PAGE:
Tuesday, January 15, 2012 – Most historians claim that the province of Quebec experienced a dark period during the “Grande Noirceur” or “Great Darkness.” However, the statistical data for the period contradict this interpretation. Far from experiencing the relative decline and growing gap suggested by history books, Quebec instead went through a period of “Great Convergence” both economically and socially from 1945 to 1960, according to Vincent Geloso, Ph.D. candidate in economic history at the London School of Economics and author of a publication released today by the Montreal Economic Institute (MEI).
In terms of postsecondary education, for example, for every 100 Ontarians with a university degree, only 71 Quebecers had one in 1951. Ten years of “Great Darkness” later, this proportion had risen to 85. Then during the “Quiet Revolution,” Quebec reversed course and lost some of the ground it had gained, this figure falling to 78 in 1981. The latest available data indicate that this ratio now stands at 80.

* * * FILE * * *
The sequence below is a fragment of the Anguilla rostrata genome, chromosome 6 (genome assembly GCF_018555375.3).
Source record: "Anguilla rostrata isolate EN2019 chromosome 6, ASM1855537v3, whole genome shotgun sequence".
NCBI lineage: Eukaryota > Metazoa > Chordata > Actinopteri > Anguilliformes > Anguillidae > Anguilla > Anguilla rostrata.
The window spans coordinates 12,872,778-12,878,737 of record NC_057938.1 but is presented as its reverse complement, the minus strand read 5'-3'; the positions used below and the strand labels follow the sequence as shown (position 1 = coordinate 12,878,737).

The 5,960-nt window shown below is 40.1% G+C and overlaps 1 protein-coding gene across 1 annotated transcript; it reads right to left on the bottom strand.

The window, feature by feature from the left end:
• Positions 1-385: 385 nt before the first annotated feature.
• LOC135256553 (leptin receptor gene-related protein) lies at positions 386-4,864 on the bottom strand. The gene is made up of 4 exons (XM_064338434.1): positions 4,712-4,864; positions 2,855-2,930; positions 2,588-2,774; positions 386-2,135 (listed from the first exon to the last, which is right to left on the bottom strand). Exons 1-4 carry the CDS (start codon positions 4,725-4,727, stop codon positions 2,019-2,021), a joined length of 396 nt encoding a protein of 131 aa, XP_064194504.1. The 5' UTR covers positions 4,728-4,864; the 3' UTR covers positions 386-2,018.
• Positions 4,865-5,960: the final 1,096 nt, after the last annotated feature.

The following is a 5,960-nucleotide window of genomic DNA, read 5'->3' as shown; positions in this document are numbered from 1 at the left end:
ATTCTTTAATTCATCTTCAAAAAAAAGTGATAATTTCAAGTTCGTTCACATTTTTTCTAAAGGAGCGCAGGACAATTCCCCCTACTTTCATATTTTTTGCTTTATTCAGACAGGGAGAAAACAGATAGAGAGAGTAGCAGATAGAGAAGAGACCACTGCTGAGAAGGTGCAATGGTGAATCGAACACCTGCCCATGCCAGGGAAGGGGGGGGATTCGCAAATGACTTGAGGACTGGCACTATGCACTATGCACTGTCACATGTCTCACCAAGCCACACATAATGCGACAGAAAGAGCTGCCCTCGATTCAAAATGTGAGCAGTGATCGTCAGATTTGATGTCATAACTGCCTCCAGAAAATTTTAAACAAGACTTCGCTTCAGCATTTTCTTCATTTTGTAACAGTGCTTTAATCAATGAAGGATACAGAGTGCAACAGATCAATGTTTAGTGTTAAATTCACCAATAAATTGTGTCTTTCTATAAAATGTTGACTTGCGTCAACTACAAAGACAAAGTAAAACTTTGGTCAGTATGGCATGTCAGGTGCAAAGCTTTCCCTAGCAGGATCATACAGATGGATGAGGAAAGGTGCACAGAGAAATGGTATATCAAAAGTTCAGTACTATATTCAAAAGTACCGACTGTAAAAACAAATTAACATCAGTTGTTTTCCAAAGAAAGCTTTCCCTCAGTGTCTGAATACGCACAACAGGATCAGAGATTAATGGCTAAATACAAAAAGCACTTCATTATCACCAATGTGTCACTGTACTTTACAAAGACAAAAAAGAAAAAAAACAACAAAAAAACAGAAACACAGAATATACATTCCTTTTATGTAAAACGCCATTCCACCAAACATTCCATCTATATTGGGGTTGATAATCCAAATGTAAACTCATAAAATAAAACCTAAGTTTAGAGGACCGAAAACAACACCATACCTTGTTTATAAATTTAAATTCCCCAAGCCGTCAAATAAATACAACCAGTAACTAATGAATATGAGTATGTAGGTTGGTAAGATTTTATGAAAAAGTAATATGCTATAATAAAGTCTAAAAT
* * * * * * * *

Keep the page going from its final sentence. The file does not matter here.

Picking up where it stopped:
Furthermore, economic growth in the postwar years was also characterized by great convergence. The gap between personal disposable income per Quebec resident relative to the rest of Canada was reduced by 8.8 percentage points from 1945 to 1960, but by only 3.7 more points from 1960 to 1975.
“The establishment of a more interventionist government beginning in the 1960s therefore did not accelerate Quebec’s convergence. At best, the progress initiated in earlier years relative to the other provinces continued at a somewhat slower pace. At worst, some of the gains were eroded, as in the case of postsecondary education,” concludes Mr. Geloso.
The Economic Note entitled When Did Quebec Catch Up Economically? is an adapted excerpt from Vincent Geloso’s book, Grand rattrapage et déclin tranquille : Une histoire économique et sociale du Québec depuis 1900, forthcoming in February 2013. The Note can be consulted free of charge on our website.
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